By Walter Dawkins
Gannett News Service
Throughout hip-hop's history, rappers have been dissing each other on records. This goes back to the classic battles between KRS-One vs. MC Shan and LL Cool J vs. Kool Moe Dee, up to the recent clash between rap heavyweights Nas and Jay Z. These battles have often been funny and entertaining, creating some of rap music's classic recordings. But with the latest record battle - the long-running feud between current hip-hop king 50 Cent and rapper Ja Rule, which now has escalated to include some of hip-hop's biggest names - it has spiraled out of control.
This month, one of hip-hop's best-known DJs, New York's Hot 97's Funkmaster Flex, was so enraged when he heard "Hail Mary," the latest salvo in the 50 Cent/Ja Rule beef, that he went into a rant on the air, saying that he would never play any of these records again.
"I'm disappointed with everybody involved," Flex says, suggesting that battles like this can only breed negativity, and that as a DJ, he has the responsibility not to fuel the fire. Flex also took hip-hop impresario Russell Simmons - whose Def Jam Records distributes Ja Rule's label, Murder Inc. - to task for not doing more to help squash this disagreement.
Simmons denied to MTV that he's done nothing to make peace. "I hold meetings with these people and I'm working behind the scenes all the time," he says.
He's not the only one taking Flex's concerns seriously.
So does Lindsey Williams, a former vice president at EMI who has watched too many verbal disagreements turn violent.
"I blame the radio jocks for playing this stuff," Williams says. "The kids in the street want to hear this, but at the same time you know there will be repercussions."
Flex suggests Williams is "tired of seeing Tupac and Biggie and other cats losing their lives. He's part of the hip-hop culture and he's tired of seeing this. "
But Kay Slay, another DJ at Hot 97, sees the issue entirely differently than Flex. Slay argues that battling on records is part of what made hip-hop so successful. It's the premise of Eminem's movie 8 Mile.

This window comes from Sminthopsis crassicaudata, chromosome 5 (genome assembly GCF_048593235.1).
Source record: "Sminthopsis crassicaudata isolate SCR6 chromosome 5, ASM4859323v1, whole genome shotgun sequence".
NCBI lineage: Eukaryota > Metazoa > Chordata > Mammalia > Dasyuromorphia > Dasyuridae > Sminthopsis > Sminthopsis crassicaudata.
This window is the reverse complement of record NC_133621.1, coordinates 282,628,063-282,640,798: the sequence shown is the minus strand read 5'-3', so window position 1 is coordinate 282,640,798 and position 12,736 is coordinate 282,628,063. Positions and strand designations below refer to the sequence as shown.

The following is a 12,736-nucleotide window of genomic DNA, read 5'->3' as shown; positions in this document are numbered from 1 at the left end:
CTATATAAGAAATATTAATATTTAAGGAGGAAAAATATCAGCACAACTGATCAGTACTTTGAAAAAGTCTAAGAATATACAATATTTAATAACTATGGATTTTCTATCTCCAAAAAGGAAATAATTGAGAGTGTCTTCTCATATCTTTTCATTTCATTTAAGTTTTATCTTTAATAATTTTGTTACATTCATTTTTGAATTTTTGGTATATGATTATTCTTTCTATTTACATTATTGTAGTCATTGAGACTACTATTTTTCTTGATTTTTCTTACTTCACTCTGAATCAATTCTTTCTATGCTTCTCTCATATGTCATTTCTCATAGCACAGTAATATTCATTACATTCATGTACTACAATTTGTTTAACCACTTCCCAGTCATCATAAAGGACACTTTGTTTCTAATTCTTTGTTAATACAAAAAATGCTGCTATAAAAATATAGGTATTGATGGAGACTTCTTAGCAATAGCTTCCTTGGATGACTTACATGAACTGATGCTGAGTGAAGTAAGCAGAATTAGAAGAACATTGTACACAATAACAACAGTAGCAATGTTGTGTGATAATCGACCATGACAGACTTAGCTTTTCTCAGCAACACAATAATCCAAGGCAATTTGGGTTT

"Hip-hop in the beginning revolved around battles. That's how you challenged the best so that you could become the best," says Slay.
He also believes that battling on albums might reduce real violence, as rappers work out their aggression on vinyl.
That said, Ja Rule and 50 Cent have had some very real incidents.
The problems started when Ja Rule spotted 50 Cent hanging out with someone he believed had just stolen several thousand dollars in jewelry from him. 50 Cent maintains that the two were just acquaintances, and he knew nothing about the robbery. But the two did have a physical altercation in Atlanta soon after, when both were staying at the same hotel. That escalated into an April 2000 incident in which members of Ja Rule and associates of Murder Inc. roughed up 50 Cent at Manhattan's Hit Factory studio.
Then the songs heated up. Last year, 50 Cent ridiculed Ja Rule on "Wangsta" (a song included on the soundtrack to Eminem's 8 Mile), calling him a wanna-be tough guy. Ja Rule fired back with "Loose Change," a freestyle that took aim at 50 Cent, his label owners Dr. Dre and Eminem, and his management company. That led to "Hail Mary," based on the music from the identically named Tupac hit, which features 50 Cent, Eminem and Busta Rhymes firing back at Ja Rule and Murder Inc. owner Irv Gotti, among others.
The difference between the current rap wars on wax and those of yesteryear is that these days the insults are extremely personal.
"Back in the day when Kool Moe Dee used to battle Busy Bee, they talked about their rap skills," Williams explains. "Now, it's Jay Z talking about having sex with Nas' girlfriend. Also, these days it's not about fighting. If cats have a fight, it's guaranteed to be a shootout the next day."
Williams believes the answer for this problem is simple: DJs should stop playing the records. "If they don't play them, no one will hear them, and then the artists will stop making them."
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